Repair cafes give new life to items some would otherwise throw away – Daily Freeman
ESOPUS, NY – Can’t bear to part with that old wooden chair?
Repair Cafés can give your furniture, small appliances, clocks, toasters, lamps, vacuum cleaners, toys, dolls, jeans and even old photos that might have ended up in the trash can a second chance.
There’s not much that can’t be fixed, and organizer Laura Petit is committed to making sure almost everything is. The currency of the cafes? ” Throw it ? Certainly not. …Take it to the Repair Café.
“It’s not like with planned obsolescence, like with cell phones and everything else where you just can’t fix them or it’s more (expensive) to fix them,” said Petit, who is also an Ulster County Democrat legislator representing Esopus. “(With) that, you go on. A lot of memories.
She and Mark Ellison met recently to discuss their involvement and what the cafes offer. Ellison, a retired earth science professor and chairman of the environmental council of Esopus, which sponsors the Esopus Repair Café, said the concept of reusing items that might otherwise have been discarded “takes hold”.
After a two-year hiatus caused by the COVID-19 pandemic, Esopus restarted its cafe in June “as part of a community repair opportunity to help both coffee users, repair coaches (many of whom own small businesses) and as a step toward our Esopus Climate Smart Community certification through New York State,” Petit said.
At that kickoff event, Ellison said there were 11 “coaches” on hand to help, and about 25 guests. One participant brought in three wooden chairs that she “would have thrown in the dump,” Ellison said, if there hadn’t been a coach who could fix them. Projects range from clasps on jewelry to buttons on jeans, Petit said.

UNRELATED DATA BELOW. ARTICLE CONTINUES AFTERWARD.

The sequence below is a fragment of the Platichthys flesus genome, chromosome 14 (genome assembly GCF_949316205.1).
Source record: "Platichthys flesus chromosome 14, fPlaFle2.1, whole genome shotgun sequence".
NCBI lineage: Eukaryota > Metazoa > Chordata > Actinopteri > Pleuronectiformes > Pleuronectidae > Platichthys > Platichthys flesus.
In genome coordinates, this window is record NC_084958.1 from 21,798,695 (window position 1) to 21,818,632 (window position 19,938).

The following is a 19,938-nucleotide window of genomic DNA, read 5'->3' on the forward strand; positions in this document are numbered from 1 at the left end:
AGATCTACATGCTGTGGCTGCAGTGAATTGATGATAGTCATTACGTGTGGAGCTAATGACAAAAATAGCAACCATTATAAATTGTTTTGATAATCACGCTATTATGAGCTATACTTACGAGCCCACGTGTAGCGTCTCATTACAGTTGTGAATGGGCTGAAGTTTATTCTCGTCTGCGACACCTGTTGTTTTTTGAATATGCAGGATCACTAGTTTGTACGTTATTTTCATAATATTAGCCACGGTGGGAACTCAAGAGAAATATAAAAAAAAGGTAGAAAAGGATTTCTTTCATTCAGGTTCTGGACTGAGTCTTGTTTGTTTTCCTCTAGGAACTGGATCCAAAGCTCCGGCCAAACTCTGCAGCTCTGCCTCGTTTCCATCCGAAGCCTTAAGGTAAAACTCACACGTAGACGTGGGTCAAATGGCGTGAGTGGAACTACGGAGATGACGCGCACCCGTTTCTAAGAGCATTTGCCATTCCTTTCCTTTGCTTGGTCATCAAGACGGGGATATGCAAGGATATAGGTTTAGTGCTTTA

“The idea of the repair café is that you don’t just come in to get it fixed or dropped off,” Petit said. “You stay with your item and the coaches fix it while you watch. It’s meant to be an educational experience.
“In my very first coffee shop in New Paltz, because (New Paltz) is sort of his hometown in the Hudson Valley, I taught someone how to thread a needle.…,” she added. So you’re actually teaching so you can continue the educational part so you can fix it. (And) encourage them to be curious about how things work.
“It’s largely a lost art, like shoemaking,” Petit said. “And you can’t beat some of the older stuff,” she added, explaining that solid wood trumps particleboard pretty much every day.
When a fix is too complicated for a quick fix, Petit said coaches are often able to work things out outside the cafe and many of them own small businesses or work as handymen. “If (an item) can’t be fixed and it’s more complex and needs parts, it’s up to whoever brought the item and the trainer and they can fix something out website,” she said.
According to the repaircafehv.org website, Repair Café Hudson Valley events are held at more than 30 locations in the Hudson Valley, Catskills, and Capital Region. Each is independently organized by community volunteers.
The cafes are all operated under the umbrella of Repair Café International which, on its website at https://www.repaircafe.org/en/, states that the cafes “are free meeting places and they’re all about fixing things (together).At the location of a Repair Café, you’ll find tools and materials to help you make the repairs you need….You’ll also find expert volunteers, with repair skills in all sorts of areas…. You can also get inspired at the reading table – flipping through books on repairs and DIY.
The next Esopus Cafe is scheduled for Saturday, October 29 from 10 a.m. to 2 p.m. at Ascension Holy Trinity Church, 1585 US Route 9W, West Park. Refreshments will be available as well as a children’s table.
A complete calendar of regional cafes is online at http://www.repaircafehv.org/. There’s never a charge to attend a coffee, though attendees may sometimes have to incur the cost of small parts, Petit said.
In Ulster County, in addition to two locations in Esopus, cafes take place in Gardiner, Kingston, New Paltz, the Rondout Valley and Woodstock.
“I don’t think you can have too many,” Petit said. “Because something is always going to break.”